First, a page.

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    The distance is 14" to the flange bolts and there is a 1" space between the wall and tank. Does anyone know if it is feasible for me to change to a 12" rough-in so the measurement from wall would be 27 3/8"?

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    DIY Senior Member wjcandee's Avatar
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    If I understand your question correctly, changing the rough-in would mean moving the centerline of the flange 2" closer to the wall. The flange is sitting on top of a waste pipe that is turned upwards to meet the floor. In older homes, this is often made of a heavy metal, and, of course, the hole in the floor and subfloor for that pipe has already been cut for a pipe whose centerline is 14" from the finished wall. It's certainly doable in the sense that any floor can be torn up and any plumbing changed and/or replaced. But I believe they will tell you that it's usually a significant amount of professional work and a significant expense. (But I don't presume to speak for the pros who know what this entails.)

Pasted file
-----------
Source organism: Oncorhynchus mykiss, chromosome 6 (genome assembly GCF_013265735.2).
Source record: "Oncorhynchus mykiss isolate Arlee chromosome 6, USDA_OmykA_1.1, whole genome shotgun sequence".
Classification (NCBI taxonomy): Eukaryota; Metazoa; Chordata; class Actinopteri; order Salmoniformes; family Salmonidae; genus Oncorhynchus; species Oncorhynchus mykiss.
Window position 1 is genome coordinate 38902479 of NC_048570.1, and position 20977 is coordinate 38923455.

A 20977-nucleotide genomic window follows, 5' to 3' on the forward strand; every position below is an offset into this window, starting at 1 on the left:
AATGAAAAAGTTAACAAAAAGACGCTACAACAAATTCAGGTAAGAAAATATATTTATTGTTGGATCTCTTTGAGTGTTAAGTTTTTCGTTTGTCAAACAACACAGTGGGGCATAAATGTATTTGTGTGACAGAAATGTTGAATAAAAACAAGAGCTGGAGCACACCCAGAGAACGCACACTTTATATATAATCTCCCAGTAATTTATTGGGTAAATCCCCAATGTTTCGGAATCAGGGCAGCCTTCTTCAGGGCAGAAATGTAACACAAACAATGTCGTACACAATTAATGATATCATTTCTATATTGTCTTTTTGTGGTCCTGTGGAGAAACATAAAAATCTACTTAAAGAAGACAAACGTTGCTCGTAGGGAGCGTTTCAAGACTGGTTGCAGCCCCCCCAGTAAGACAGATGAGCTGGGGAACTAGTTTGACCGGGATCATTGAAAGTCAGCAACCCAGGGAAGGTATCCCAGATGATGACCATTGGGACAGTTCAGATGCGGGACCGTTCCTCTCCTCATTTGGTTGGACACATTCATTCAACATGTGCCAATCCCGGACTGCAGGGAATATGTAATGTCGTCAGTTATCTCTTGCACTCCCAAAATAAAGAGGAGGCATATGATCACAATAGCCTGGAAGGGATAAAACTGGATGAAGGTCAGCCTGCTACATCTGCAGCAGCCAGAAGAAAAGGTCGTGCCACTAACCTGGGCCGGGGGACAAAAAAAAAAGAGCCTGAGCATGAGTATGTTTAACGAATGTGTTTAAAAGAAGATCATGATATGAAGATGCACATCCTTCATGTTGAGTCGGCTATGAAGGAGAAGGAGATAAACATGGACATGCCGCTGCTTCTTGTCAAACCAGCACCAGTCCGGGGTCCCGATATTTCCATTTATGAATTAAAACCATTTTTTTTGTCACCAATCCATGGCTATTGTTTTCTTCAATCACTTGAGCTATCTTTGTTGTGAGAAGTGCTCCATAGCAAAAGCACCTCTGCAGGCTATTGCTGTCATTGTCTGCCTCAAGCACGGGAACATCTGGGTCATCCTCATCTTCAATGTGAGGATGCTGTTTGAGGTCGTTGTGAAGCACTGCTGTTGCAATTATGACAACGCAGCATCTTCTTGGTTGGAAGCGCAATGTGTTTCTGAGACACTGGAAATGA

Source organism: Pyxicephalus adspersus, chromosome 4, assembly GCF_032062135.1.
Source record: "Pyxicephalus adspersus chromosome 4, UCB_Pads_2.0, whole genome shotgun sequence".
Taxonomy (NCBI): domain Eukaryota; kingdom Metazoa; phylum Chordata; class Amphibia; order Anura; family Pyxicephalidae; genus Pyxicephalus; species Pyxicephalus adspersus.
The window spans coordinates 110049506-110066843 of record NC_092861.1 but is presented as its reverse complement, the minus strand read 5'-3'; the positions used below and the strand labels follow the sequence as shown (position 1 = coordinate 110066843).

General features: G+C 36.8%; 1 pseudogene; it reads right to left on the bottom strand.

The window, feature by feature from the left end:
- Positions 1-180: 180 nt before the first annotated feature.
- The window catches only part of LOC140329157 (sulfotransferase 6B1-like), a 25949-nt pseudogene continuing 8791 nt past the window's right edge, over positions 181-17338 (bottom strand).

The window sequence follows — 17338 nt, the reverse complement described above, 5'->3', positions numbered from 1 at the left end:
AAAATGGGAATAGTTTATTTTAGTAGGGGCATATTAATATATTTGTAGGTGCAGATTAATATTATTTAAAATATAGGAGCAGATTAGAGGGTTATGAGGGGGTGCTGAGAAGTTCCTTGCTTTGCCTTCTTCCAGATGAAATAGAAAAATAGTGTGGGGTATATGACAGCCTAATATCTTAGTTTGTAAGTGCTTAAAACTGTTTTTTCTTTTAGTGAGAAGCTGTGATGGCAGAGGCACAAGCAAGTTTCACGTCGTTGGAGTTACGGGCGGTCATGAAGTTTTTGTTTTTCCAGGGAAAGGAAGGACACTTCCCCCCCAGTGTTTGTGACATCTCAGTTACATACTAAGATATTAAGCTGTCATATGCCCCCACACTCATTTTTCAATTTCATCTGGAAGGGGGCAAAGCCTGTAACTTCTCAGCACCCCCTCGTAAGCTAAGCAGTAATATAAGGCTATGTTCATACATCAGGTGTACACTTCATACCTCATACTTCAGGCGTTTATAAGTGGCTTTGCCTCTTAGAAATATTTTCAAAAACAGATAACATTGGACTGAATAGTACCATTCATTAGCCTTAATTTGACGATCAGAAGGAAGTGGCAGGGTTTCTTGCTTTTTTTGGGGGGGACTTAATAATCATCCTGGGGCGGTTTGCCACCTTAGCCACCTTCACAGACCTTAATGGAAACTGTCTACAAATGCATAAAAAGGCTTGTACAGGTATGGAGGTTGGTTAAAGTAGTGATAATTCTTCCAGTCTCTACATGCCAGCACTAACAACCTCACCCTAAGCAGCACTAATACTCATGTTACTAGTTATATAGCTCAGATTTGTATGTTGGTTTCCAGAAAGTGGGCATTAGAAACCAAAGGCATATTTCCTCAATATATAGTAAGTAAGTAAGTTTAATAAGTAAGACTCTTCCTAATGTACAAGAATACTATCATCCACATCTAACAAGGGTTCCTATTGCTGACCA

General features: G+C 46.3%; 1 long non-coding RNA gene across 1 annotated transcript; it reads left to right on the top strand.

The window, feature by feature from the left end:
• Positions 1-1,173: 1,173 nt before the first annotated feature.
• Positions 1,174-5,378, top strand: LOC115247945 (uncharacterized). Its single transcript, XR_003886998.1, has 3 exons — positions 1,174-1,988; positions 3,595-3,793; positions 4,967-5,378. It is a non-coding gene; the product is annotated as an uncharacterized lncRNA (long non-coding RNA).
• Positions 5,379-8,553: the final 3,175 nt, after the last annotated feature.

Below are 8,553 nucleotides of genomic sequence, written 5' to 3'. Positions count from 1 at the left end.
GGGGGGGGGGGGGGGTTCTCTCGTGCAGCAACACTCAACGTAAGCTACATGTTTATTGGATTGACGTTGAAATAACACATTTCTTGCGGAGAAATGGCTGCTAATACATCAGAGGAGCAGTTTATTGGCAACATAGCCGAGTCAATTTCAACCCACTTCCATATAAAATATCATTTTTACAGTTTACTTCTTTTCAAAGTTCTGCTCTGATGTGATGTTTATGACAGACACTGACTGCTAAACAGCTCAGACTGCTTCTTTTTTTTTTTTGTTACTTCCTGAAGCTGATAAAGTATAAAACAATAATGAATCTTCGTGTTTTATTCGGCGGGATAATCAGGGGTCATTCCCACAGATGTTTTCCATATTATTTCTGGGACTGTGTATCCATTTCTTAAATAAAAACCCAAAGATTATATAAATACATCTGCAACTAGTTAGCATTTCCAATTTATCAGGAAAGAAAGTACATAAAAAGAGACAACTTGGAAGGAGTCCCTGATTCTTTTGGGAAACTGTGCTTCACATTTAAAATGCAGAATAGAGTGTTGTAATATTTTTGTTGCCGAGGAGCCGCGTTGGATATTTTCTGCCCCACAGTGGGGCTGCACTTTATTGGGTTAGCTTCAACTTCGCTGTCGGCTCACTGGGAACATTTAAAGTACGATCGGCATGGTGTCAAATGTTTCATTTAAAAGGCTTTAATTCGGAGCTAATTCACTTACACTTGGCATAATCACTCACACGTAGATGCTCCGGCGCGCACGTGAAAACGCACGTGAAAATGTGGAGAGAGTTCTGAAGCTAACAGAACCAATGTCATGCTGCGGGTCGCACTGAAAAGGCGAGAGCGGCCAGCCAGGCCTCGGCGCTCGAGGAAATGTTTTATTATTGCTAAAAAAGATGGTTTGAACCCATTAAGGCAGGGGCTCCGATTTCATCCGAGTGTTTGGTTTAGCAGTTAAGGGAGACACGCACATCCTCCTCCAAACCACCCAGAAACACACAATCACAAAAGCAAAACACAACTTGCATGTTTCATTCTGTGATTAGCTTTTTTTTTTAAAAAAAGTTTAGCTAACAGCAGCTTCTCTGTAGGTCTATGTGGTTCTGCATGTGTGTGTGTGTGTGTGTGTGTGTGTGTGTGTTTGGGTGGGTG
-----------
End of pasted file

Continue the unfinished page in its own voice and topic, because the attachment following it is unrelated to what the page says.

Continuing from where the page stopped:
A more cost-efficient alternative, if it works for you, is the Toto-exclusive Unifit Adapter. The idea behind it is that the toilet will sit in the same position from the rear wall regardless of whether the rough-in is 10, 12 or 14 inches. A male fitting on the toilet, facing down, is slid into a female fitting on the one end of the Unifit, pointing up, which fittings are near the wall. The Unifit, depending on its size, "reaches forward" so that its other end will cover and attach to a flange that is positioned with its centerline either 10, 12, or 14 inches from the wall. The toilet's always going to install in the same spot; the only difference is how far forward the Unifit will reach. It's a neat idea, and like all things Toto, they have tweaked it over the years to improve it. (You actually install the Unifit first, and then mount the toilet on it, but I'm hoping that the "reaching forward" idea will help you visualize how it works.)